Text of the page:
The SSE Wembley Arena, just across from Wembley stadium, is a relatively well-regarded venue frequented by bands popular enough fill out its 12,500 capacity. The sound quality is very good, and though the alcohol, hot dogs, nachos and suchlike available onsite are awfully overpriced, it seems a suitable venue worthy to host arguably the UK’s most popular alternative rock band, The Cure, who turned forty this year. It is a shame venues of this size almost invariably lack the charm of many smaller joints. Nevertheless, here, tonight’s show is the first of three London dates following Bestival and a European tour.
Opening act The Twilight Sad are a band from Kilsyth (near Glasgow) that play self-professed “folk with layers of noise”. They are often tagged as shoegaze in addition to post-punk and indie rock due to their walls of fuzzy, dreamy guitar noise that sound like they came straight out of ‘Loveless’, with Kevin Shields’ signature glide guitar style being utilised to much the same effect. Despite the lead singer behaving and dancing like some kind of unstable wild beast, occasionally letting out short screams in bursts when away from the microphone, he sings incredibly, with his Scottish accent prominent and endearing, and making listeners wonder if his voice was autotuned (it wasn’t). Funnily enough, the rest of the band don’t seem nearly as excited as James Graham to be there, supporting The Cure (their favourite band), and play through the songs much like on the record.
Twenty-five minutes later, the lights go out. Fans start screaming, and Robert Smith, now 57 years old, makes his way onto the stage with bandmates Simon Gallup – bass, Jason Cooper – percussion, Roger O’Donnell – keyboards, and Reeves Gabrels – guitar; his face still made-up in typical style, grey hair still backcombed and sprayed to defy gravity.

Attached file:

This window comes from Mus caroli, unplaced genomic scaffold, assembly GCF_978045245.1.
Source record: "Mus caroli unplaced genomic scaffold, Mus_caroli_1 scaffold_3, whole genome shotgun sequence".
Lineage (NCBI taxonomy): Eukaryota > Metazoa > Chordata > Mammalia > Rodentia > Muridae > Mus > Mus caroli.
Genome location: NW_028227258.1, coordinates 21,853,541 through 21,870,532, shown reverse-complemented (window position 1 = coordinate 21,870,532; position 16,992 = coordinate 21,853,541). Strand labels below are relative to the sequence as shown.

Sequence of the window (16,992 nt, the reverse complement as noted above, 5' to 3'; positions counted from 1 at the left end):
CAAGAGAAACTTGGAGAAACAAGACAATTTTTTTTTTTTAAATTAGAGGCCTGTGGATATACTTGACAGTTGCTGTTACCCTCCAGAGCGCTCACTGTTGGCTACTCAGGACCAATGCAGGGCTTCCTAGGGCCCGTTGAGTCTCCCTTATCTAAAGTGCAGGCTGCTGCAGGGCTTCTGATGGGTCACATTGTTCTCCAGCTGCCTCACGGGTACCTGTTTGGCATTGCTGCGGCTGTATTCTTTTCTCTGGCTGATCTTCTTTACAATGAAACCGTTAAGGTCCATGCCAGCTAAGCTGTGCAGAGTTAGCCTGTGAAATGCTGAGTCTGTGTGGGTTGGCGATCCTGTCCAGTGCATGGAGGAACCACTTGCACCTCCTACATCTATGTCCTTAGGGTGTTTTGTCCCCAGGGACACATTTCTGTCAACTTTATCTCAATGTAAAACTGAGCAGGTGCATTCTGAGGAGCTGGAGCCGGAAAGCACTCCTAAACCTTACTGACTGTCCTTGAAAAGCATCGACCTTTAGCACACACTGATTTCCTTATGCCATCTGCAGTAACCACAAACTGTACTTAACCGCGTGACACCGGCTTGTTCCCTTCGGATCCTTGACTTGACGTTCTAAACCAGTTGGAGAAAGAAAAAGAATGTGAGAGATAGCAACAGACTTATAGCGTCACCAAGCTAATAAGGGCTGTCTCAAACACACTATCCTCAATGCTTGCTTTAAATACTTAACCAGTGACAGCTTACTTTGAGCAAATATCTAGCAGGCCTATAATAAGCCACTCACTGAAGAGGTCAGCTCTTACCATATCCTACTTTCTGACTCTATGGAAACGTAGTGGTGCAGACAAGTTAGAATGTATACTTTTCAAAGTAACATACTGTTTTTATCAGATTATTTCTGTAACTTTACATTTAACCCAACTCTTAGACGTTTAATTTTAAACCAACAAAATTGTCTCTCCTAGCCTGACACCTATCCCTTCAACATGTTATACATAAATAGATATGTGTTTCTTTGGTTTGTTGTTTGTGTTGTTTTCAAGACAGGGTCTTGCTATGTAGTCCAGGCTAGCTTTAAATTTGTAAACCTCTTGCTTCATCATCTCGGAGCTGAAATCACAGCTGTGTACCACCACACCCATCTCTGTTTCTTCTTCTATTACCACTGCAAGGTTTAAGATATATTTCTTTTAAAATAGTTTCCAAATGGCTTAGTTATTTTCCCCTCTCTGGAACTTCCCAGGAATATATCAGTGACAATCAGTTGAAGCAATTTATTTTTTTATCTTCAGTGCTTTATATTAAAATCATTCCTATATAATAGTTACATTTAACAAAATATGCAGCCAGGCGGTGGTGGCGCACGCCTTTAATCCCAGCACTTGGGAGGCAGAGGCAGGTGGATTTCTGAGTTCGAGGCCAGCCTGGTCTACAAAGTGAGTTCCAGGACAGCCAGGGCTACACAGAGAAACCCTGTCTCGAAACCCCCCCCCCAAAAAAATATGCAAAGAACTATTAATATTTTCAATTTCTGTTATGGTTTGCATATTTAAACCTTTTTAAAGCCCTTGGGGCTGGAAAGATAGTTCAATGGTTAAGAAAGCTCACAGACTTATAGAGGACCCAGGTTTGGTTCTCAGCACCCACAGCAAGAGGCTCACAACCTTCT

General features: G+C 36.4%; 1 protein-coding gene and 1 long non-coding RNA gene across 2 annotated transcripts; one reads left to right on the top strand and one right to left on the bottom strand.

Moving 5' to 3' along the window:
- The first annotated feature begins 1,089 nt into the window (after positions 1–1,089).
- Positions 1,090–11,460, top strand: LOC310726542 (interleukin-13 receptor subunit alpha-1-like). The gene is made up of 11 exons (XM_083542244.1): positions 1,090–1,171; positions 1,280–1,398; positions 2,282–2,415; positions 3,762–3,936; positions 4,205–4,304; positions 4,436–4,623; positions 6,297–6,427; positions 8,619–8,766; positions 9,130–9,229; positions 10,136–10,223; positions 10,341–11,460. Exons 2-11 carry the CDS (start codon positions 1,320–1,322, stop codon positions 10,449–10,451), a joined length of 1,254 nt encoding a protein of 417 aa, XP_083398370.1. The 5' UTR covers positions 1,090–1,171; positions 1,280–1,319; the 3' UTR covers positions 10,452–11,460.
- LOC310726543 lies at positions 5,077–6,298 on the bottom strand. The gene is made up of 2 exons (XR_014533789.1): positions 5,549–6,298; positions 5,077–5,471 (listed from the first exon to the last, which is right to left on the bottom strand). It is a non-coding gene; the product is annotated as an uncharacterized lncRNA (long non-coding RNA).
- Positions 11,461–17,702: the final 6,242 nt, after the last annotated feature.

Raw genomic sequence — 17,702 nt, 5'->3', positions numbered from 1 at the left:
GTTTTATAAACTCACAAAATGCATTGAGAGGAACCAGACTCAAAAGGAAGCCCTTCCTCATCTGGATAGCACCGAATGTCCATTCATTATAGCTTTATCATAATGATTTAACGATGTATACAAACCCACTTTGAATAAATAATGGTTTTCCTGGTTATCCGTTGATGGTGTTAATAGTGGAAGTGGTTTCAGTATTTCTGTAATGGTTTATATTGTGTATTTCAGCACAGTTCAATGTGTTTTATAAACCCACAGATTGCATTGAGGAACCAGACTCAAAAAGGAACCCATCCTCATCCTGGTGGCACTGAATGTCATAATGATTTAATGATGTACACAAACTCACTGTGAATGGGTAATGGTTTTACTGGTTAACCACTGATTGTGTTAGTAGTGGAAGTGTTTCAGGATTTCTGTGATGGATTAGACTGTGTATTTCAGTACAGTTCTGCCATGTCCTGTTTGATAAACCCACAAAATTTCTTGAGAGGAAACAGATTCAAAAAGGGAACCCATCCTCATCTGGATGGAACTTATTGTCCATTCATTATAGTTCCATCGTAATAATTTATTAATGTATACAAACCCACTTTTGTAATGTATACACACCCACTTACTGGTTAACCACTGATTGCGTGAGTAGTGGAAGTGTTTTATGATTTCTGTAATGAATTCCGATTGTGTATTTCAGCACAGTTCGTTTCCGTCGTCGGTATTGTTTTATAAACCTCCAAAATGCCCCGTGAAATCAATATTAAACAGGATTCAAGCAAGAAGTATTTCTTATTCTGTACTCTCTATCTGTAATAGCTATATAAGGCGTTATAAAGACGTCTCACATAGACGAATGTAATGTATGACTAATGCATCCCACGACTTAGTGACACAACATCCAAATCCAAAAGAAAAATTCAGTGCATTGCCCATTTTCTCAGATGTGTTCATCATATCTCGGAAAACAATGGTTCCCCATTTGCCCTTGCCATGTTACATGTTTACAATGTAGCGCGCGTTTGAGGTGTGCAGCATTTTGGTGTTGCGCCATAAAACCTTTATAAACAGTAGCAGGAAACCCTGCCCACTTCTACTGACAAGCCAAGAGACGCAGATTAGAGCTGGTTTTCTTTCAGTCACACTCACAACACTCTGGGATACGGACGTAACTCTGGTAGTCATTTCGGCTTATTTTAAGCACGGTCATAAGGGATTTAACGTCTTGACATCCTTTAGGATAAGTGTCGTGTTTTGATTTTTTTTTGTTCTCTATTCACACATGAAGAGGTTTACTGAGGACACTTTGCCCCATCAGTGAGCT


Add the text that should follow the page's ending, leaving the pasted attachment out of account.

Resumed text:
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The band play for nearly 150 minutes straight, with three short encores. Little is said in between songs, a diverse, exciting collection of songs from eight of their thirteen studio albums. ‘Disintegration’, ‘The Head on the Door’ and ‘Wish’ are honoured with four tracks from each, with often overlooked ‘Bloodflowers’ surprisingly having three of its tracks played. The main set opens with ‘Out of This World’ and concludes with ‘Bloodflowers’, neither of which are short songs by any standards. Additional surprise tracks for the night include a very welcome ‘From the Edge of the Deep Green Sea’ (Wish), ‘Primary’ (Faith), ’10:15 Saturday Night’ off of ‘Three Imaginary Boys’ and which hadn’t been performed live in some time, as well as ‘Step into the Light’, an as of yet unreleased track that sounds like The Cure, business as usual.
The final encore is sped through, fan favourite hits jam-packed together like sardines. ‘Friday I’m In Love’ segues into ‘Boys Don’t Cry’ segues into ‘Close to Me’ segues into ‘Why Can’t I Be You?’ The night ends with ‘Killing an Arab’, triggering a sudden mosh pit at the front.
If anything, The Cure proved tonight that not only can they keep things interesting with their setlist and visual aesthetic, but that Robert Smith can still hit 90+% of the high notes with clarity, power and similar delivery to the albums, singing the rest faultlessly for the most part (which is better than can be said for many singers more than twenty years his junior – especially with this vocal style). The rest of the band do more than an adequate job too, with Gabrels’ lead guitar soloing with use of pedals particularly notable, adding a distinct quality to the band’s already rich sonic palette.